MX vs. ATV: Supercross

November 27, 2014, Author: Matt Parker

Now, more than ever, I find it’s important to take into account how much a game costs when commenting on how highly you’d recommend it. In MX vs. ATV: Supercross’ case, I’m pretty certain it’s important to note that this is a budget-price racer. Available for around £20, it’s only out on the PS3, 360 and soon the PC.

So, does this low price act as an admission of guilt or is it just good value for money? Well, it’s sort of a bit of both. MX vs. ATV: Supercross features thrilling races, challenging tracks and some decent visuals, yet is ultimately let down by its lack of content.MX vs. ATV: Supercross is built on fairly strong foundations. Racing, either on MX bikes or on the larger, 4-wheeled ATVs is the same. Tracks, which can only be described as ‘lumpy’, will launch you through the air and require you to land at the right angle else you end up face first in the dirt.

I’m no real fan of racing games if truth be told. I often find them a little monotonous, with tracks requiring nothing more than braking at the right time and overtaking manoeuvres being few and far between. MX vs. ATV: Supercross, though, manages to keep even my interest, with the fact that races are full of moments that require real precision and timing.

A tip. This is not a good landing angle.

A tip. This is not a good landing angle.

The tracks are a real strength. There’s a good mix of giant ramps and small stretches of ‘bumps’. There’s also your standard fare of tight corners and chicanes, but really it’s all about throwing yourself through the air. Not only is it fun, it’s what will win you the race.

Launching into jumps is a matter of approaching at the right speed, angle and using your rider’s ability to ‘boost’ the jump by flicking down and up on the right analogue stick. Landing asks that you angle your bike so all wheels touchdown at the same time, ideally on a downard slope. There’s also a button to pop your clutch which gives you a small boost of speed should you have a bad landing.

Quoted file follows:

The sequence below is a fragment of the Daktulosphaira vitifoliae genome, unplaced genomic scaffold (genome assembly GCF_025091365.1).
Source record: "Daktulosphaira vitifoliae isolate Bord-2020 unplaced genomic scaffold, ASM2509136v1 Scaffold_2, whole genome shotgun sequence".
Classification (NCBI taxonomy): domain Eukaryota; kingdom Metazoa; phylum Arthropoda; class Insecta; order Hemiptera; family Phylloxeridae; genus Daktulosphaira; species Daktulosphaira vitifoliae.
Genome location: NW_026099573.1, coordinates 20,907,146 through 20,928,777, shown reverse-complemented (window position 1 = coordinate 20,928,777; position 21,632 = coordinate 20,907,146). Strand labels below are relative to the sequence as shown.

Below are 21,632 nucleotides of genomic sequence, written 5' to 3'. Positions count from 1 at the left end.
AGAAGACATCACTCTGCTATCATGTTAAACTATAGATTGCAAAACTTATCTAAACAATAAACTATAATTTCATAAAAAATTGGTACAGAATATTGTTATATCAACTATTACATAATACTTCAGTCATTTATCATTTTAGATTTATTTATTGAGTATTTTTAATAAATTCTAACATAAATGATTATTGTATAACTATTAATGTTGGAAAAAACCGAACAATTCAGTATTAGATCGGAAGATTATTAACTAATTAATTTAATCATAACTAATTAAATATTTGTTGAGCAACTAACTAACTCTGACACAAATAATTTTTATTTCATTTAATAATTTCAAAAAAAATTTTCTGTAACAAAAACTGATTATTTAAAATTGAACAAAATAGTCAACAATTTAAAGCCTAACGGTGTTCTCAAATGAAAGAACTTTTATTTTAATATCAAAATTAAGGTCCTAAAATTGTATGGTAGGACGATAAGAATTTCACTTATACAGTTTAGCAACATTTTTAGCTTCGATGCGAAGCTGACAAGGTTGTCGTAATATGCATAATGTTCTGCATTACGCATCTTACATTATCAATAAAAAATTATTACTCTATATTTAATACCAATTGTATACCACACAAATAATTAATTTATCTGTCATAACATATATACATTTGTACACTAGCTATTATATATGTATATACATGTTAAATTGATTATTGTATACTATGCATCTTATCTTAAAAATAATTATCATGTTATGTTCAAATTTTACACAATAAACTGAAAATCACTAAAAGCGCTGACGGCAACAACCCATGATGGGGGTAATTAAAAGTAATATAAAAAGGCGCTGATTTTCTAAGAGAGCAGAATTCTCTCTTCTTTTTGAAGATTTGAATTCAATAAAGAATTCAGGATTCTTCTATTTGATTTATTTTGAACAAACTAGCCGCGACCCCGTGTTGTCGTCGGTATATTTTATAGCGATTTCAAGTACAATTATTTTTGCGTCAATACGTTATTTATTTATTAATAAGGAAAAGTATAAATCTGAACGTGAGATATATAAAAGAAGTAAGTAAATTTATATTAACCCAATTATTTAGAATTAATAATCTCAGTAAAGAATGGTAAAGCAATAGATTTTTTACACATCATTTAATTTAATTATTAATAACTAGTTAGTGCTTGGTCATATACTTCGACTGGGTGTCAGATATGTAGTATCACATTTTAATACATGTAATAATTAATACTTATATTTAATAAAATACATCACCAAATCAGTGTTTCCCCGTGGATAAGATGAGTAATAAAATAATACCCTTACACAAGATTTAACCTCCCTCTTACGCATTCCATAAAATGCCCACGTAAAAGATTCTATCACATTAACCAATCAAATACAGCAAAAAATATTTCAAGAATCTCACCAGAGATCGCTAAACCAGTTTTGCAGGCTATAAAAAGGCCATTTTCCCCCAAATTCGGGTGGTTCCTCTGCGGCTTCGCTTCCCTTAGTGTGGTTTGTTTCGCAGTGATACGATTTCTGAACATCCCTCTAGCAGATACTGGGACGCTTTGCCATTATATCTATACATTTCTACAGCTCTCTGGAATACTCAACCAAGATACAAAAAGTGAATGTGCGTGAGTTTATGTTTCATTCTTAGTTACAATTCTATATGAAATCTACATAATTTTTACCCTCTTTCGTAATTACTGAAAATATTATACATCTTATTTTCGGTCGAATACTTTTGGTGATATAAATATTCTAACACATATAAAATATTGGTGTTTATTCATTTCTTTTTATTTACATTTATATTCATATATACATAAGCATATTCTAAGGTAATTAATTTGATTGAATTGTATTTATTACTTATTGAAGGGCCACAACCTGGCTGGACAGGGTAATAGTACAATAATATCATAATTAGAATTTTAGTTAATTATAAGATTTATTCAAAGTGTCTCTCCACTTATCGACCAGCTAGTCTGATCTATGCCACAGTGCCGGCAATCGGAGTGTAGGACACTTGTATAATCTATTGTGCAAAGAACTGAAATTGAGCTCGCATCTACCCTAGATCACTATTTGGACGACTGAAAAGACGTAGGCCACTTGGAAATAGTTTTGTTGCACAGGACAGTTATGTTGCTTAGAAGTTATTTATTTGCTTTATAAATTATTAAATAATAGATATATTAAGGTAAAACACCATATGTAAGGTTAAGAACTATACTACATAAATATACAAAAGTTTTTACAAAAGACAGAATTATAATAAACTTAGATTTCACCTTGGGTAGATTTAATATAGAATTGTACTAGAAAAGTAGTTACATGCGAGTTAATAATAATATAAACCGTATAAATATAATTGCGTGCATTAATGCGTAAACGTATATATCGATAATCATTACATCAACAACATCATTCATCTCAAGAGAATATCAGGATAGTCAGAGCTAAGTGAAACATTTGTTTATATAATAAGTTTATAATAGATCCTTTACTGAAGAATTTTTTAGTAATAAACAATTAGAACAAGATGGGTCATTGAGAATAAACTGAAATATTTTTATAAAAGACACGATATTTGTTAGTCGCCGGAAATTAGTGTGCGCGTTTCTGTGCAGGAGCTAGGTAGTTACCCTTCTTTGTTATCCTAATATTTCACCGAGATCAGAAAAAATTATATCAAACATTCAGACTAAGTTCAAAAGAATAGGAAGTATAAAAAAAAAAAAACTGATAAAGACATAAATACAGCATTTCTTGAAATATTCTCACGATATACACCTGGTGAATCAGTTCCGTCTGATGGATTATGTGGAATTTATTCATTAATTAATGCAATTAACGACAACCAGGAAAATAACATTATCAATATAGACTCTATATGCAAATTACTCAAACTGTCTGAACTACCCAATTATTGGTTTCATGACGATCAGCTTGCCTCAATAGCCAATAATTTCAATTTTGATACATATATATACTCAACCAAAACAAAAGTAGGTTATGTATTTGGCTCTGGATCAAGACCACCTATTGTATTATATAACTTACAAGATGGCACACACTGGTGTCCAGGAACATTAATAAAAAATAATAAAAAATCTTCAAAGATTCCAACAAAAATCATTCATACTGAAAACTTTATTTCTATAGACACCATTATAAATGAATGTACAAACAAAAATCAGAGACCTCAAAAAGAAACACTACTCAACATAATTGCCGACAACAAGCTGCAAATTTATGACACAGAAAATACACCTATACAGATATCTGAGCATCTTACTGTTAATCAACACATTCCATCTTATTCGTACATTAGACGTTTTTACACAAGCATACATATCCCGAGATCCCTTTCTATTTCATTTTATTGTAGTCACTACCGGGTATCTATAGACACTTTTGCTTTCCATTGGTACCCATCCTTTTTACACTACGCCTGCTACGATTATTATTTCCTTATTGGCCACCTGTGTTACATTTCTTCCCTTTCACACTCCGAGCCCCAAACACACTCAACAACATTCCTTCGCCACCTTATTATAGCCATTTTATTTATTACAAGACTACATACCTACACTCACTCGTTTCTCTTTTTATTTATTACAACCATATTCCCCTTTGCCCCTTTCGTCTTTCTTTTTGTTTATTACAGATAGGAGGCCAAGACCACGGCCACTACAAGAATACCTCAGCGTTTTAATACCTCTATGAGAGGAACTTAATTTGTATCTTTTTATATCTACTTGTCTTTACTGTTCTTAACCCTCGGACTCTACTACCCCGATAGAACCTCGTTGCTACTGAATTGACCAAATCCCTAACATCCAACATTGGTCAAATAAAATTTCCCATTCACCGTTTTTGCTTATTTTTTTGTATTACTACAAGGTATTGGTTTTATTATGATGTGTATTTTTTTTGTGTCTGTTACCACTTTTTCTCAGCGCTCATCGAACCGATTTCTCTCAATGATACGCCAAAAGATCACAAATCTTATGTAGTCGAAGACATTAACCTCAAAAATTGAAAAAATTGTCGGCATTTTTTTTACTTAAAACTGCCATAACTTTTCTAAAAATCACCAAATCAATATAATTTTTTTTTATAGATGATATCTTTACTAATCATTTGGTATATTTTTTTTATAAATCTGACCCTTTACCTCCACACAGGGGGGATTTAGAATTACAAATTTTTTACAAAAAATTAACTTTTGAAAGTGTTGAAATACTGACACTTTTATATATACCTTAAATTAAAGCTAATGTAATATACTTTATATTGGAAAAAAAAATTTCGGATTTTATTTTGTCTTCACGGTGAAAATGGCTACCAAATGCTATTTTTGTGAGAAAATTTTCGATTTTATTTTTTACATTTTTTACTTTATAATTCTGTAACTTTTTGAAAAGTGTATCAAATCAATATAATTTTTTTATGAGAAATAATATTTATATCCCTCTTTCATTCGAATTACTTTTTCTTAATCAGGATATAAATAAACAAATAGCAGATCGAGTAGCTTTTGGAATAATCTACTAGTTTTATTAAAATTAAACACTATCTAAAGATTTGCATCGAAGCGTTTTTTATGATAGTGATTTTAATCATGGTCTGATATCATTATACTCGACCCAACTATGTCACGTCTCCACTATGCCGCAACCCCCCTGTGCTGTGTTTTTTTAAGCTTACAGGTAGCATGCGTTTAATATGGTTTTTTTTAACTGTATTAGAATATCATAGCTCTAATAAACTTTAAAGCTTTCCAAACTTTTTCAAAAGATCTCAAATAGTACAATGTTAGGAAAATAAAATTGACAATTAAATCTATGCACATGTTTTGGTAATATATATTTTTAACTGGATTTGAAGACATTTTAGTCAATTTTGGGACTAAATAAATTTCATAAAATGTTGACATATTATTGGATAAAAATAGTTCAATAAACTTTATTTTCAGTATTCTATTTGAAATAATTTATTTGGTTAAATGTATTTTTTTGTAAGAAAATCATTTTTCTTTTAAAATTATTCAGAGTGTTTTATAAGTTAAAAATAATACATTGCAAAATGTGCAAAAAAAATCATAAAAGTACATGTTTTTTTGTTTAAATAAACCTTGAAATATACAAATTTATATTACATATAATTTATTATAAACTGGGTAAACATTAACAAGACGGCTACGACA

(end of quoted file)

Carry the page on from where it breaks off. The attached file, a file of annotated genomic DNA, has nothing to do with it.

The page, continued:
It’s a shame, then, that there’s no tutorial to help explain its mechanics. A loading screen will prompt you that there’s a button for the clutch and that you can use the right analogue stick to angle your rider, but they don’t explain too much more than that, such as why or when to pop your clutch. I honestly ended up relying on the information I’d been told when I last played the game, under the helpful supervision of one of the developers.

Another element that’s not exactly spelled out is the ability to perform stunts. Aside from looking cool and acting as a method of annoying your opponents, they’re pretty useless. There’s no mode in the game that’s focused on tricks. In fact, there’s very few modes at all.

It's not authentic until you're covered in sponsor's logos.

It’s not authentic until you’re covered in sponsor’s logos.

Which is really the biggest complaint. There’s a career mode, but this amounts to nothing more than a sequence of races whereupon you’re deemed the overall winner or not. These career races help you unlock extra parts for your bike and your rider, but these are largely cosmetic. I mean, the different parts have different stats to them, but their effect is negligible at best. Perhaps a greater appreciation for the different parts would come after 100 hours of tinkering, but in my time, I didn’t notice too big of an impact. You also unlock gear and clothes for your rider, which in theory you’d want to equip to show off to your online buddies.

I say ‘in theory’ because the time I had with the online mode was temperamental. Odd glitches would occur, meaning my opponents would stutter about the track. A giant caveat I must place though;

CAVEAT: My internet is download speed is approx 2.9Mbps. This is normally fine, as I’ve played many games of FIFA and done many meaningless quests in Final Fantasy XIV: A Realm Reborn. This speed, however, may not be ideal for MX vs. ATV: Supercross. It really should be okay though.

Supercross or Mediocre-cross?

‘Okay’ is the bottom line of this entire game. It’s okay. If you take into account how enjoyable the racing is and how low the price is set, you could probably justify spending some cash. Be warned, if you’re after more than simple racing, you’re going to be disappointed.There’s no real reason to unlock all of the bikes and bike parts, as they don’t change much, if at all. There’s no real progression through the career mode, as they’re nothing more than a playlist to work your way through. So give it a go if you’re interested, but don’t expect too much. Expect the most bare-bones of racing experiences and you won’t be disappointed.


How We Review Games